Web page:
The female vote could decide this election

Womens Rights

Republican congressmen, Todd Akin’s comments on ‘legitimate rape’ and anti-abortion stance has caused a stir amongst American women.

Felicity Adkins

Republicans promoting ‘legitimate rapes’ have sent both Democratic and Republican women into a fury.

When Republican Congressman Todd Akin stated, “If it’s a legitimate rape, the female body has ways to try and shut that whole thing down,” he not only breached a sensitive topic, but also shifted the spotlight onto himself for all the wrong reasons. This comment comes alongside Indiana Republican senate candidate, Richard Mourdock’s claim that pregnancies from rape are “something that God intended to happen.”

Hollywood action

In response to these Republican beliefs, several women in Hollywood have taken action in order to support Obama with regards to his stance on abortion. Actress Sophia Bush (One Tree Hill) told US online magazine, toofab.com, “I’m pissed off that he [Romney] thinks my uterus is any of his business.”

She went on to say: “Give me a break, it’s not the 1950s, Mr. Romney. And if you’d like it to be, the women of America are going to have some opinions to share with you.”

And she was right. On October 15, actresses Eva Longoria, Scarlett Johansson and Kerry Washington featured in a new advert that criticised Romney’s position on women’s health issues and the redefining of rape.

Female interests

Abortion and rape are not the only topics American women are concerned with, however.

When I asked Samantha Connell, a 24-year-old medical student from New Hampshire, who she was going to be voting for, she instantly replied with the single word, “Obama.”

Connell has lived in the swing-state for the past nineteen years and has been following the election closely, particularly at the medical issues being raised. “If Romney is elected, healthcare will change dramatically. All of the progress such as caps on how much insurance companies can make will be undone. And, as a woman, I would lose birth control coverage through my insurance which is completely insane, as all the research shows proper sex education and birth control helps reduce the rates of pre-marital sex and STIs,” she says.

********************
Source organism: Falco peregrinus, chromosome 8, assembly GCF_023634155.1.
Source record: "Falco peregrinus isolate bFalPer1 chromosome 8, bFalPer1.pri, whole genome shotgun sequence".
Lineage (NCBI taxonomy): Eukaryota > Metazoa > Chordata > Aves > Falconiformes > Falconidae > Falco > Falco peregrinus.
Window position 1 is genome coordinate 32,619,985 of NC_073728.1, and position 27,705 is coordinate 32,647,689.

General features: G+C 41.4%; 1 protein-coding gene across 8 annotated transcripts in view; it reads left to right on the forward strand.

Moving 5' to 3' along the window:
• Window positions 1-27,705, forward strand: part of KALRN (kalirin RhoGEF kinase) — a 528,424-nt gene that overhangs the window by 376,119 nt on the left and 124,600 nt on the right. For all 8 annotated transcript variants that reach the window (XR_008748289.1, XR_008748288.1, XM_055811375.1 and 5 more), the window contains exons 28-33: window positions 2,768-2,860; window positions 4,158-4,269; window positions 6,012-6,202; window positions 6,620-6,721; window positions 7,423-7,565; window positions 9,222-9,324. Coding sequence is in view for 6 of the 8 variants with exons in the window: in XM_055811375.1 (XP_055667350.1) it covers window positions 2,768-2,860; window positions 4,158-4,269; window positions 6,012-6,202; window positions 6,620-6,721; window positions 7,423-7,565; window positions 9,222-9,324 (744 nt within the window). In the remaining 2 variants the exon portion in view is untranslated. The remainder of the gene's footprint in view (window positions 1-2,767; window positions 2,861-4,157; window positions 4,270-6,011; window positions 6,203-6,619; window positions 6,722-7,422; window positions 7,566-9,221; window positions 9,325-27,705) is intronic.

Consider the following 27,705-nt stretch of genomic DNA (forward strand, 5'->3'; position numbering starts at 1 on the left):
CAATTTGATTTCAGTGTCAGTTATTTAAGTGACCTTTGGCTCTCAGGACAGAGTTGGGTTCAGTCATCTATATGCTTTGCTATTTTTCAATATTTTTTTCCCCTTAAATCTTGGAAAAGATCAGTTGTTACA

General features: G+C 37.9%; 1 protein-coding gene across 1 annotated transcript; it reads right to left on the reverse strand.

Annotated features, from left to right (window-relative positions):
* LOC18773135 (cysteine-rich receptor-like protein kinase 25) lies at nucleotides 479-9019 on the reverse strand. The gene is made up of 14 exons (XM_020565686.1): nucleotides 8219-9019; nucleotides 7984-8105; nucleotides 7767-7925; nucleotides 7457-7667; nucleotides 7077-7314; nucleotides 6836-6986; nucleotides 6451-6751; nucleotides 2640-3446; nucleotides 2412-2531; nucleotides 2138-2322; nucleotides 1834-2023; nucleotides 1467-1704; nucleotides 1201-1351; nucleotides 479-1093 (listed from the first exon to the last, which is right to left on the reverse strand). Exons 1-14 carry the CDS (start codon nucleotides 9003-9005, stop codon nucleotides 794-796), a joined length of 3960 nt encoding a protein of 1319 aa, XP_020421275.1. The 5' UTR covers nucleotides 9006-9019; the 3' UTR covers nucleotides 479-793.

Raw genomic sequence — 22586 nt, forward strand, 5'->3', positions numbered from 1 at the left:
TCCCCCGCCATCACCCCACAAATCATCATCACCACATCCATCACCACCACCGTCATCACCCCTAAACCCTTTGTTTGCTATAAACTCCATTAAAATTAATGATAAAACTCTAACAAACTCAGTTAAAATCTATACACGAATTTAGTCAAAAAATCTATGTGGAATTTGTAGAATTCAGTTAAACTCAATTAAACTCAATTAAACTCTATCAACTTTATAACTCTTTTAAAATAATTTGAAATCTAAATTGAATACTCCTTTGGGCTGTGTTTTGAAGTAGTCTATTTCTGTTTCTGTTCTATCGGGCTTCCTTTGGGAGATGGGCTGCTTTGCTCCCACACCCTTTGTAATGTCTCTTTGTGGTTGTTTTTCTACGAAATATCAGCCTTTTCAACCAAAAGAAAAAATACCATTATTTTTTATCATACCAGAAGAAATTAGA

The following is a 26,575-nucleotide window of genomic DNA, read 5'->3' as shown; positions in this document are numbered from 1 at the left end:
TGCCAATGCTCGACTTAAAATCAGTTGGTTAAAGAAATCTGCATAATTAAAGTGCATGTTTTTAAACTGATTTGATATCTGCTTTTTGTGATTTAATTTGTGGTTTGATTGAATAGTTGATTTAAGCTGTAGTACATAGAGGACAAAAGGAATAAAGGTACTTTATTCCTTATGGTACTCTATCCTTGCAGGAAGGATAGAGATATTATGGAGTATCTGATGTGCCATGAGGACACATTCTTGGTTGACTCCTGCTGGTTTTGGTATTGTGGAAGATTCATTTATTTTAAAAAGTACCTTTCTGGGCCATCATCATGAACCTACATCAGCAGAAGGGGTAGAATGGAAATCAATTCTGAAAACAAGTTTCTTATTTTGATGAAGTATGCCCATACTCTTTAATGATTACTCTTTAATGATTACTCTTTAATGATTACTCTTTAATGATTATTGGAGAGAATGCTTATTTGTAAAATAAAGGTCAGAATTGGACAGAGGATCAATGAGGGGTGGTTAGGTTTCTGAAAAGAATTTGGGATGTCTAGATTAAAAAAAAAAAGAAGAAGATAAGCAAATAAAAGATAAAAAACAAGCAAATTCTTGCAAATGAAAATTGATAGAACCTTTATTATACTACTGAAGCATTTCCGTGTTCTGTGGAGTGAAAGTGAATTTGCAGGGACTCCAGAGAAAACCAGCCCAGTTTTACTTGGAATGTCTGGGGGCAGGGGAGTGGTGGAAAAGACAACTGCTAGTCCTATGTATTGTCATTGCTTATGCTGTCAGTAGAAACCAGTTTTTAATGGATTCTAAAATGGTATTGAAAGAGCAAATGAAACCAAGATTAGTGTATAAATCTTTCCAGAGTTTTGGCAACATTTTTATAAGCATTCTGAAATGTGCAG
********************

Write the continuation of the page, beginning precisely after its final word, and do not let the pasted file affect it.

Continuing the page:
Connell has a point, as President Obama wants to end healthcare discrimination against women, lowering the amount to pay to equal men. Currently women pay a total of $1bn (£621m) more in annual healthcare costs compared to men, according to the National Women’s Law Centre; 92% of the top insurance plans charge women more.

But through ObamaCare, insurance plans are beginning to help women with the coverage of birth control, something Romney would repeal, costing women hundreds of dollars every year.

However, this is not to say that Romney has no female support at all. Jenna Jameson, a former adult film star, told a reporter that she was looking forward to a Republican being back in office.

“When you’re rich, you want a Republican in office,” she said.

Pay equality

Although the issues of tax cuts affects both sexes, another issue with Romney’s campaign is his lack of discretion when it comes to discussing equal pay. President Obama signed the Lilly Ledbetter Fair Pay Act 2009 to help women fight back against pay discrimination. Ledbetter, who is a Republican, worked in a tyre factory for 17 years as a supervisor before discovering she was being paid a lot less than men for doing the same job.

During the foreign and domestic policy debate at Hofstra University, both candidates were asked about fair pay and equality with regards to wages. Romney refused to say whether or not he would have signed the Act into law and did not answer the question.

Patricia Bueno, an undecided independent voter currently living in Boston, Massachusetts, believes that a large deciding factor for her vote would be to see equal pay for women and men in every industry. Although Bueno is from a predominantly Democratic state, she will not make her mind up on whom she is voting for until the last minute.

In the 2008 US election, 10 million more women voted than men, making that not only a substantial figure, but arguably also a deciding figure.